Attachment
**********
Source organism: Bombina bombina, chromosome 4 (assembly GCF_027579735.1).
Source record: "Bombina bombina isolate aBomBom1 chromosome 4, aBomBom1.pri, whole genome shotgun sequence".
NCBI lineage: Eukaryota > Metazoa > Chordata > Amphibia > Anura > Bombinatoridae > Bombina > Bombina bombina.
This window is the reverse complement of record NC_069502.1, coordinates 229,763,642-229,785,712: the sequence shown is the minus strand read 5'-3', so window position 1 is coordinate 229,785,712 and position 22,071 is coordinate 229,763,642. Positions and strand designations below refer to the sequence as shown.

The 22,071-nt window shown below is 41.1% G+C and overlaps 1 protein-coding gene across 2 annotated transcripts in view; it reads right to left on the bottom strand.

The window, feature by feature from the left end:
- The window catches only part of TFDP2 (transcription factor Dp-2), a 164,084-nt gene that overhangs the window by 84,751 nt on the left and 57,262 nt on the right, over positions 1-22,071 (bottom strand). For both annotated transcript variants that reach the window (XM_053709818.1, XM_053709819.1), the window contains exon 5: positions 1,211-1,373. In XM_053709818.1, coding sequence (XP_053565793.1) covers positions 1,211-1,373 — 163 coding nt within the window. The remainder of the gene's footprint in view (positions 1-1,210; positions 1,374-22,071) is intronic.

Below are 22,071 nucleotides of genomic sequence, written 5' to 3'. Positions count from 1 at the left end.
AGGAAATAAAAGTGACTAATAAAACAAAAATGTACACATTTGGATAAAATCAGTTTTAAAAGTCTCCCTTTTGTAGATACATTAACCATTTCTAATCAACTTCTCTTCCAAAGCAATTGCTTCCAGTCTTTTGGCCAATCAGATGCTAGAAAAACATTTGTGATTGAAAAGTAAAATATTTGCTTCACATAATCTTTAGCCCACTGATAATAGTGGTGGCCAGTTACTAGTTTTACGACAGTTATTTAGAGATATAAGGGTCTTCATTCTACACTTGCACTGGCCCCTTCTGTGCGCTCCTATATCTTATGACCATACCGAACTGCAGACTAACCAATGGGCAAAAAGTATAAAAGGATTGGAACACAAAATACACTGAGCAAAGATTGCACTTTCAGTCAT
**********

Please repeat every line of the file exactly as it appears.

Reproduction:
Source organism: Bombina bombina, chromosome 4 (assembly GCF_027579735.1).
Source record: "Bombina bombina isolate aBomBom1 chromosome 4, aBomBom1.pri, whole genome shotgun sequence".
NCBI lineage: Eukaryota > Metazoa > Chordata > Amphibia > Anura > Bombinatoridae > Bombina > Bombina bombina.
This window is the reverse complement of record NC_069502.1, coordinates 229,763,642-229,785,712: the sequence shown is the minus strand read 5'-3', so window position 1 is coordinate 229,785,712 and position 22,071 is coordinate 229,763,642. Positions and strand designations below refer to the sequence as shown.

The 22,071-nt window shown below is 41.1% G+C and overlaps 1 protein-coding gene across 2 annotated transcripts in view; it reads right to left on the bottom strand.

The window, feature by feature from the left end:
- The window catches only part of TFDP2 (transcription factor Dp-2), a 164,084-nt gene that overhangs the window by 84,751 nt on the left and 57,262 nt on the right, over positions 1-22,071 (bottom strand). For both annotated transcript variants that reach the window (XM_053709818.1, XM_053709819.1), the window contains exon 5: positions 1,211-1,373. In XM_053709818.1, coding sequence (XP_053565793.1) covers positions 1,211-1,373 — 163 coding nt within the window. The remainder of the gene's footprint in view (positions 1-1,210; positions 1,374-22,071) is intronic.

Below are 22,071 nucleotides of genomic sequence, written 5' to 3'. Positions count from 1 at the left end.
AGGAAATAAAAGTGACTAATAAAACAAAAATGTACACATTTGGATAAAATCAGTTTTAAAAGTCTCCCTTTTGTAGATACATTAACCATTTCTAATCAACTTCTCTTCCAAAGCAATTGCTTCCAGTCTTTTGGCCAATCAGATGCTAGAAAAACATTTGTGATTGAAAAGTAAAATATTTGCTTCACATAATCTTTAGCCCACTGATAATAGTGGTGGCCAGTTACTAGTTTTACGACAGTTATTTAGAGATATAAGGGTCTTCATTCTACACTTGCACTGGCCCCTTCTGTGCGCTCCTATATCTTATGACCATACCGAACTGCAGACTAACCAATGGGCAAAAAGTATAAAAGGATTGGAACACAAAATACACTGAGCAAAGATTGCACTTTCAGTCAT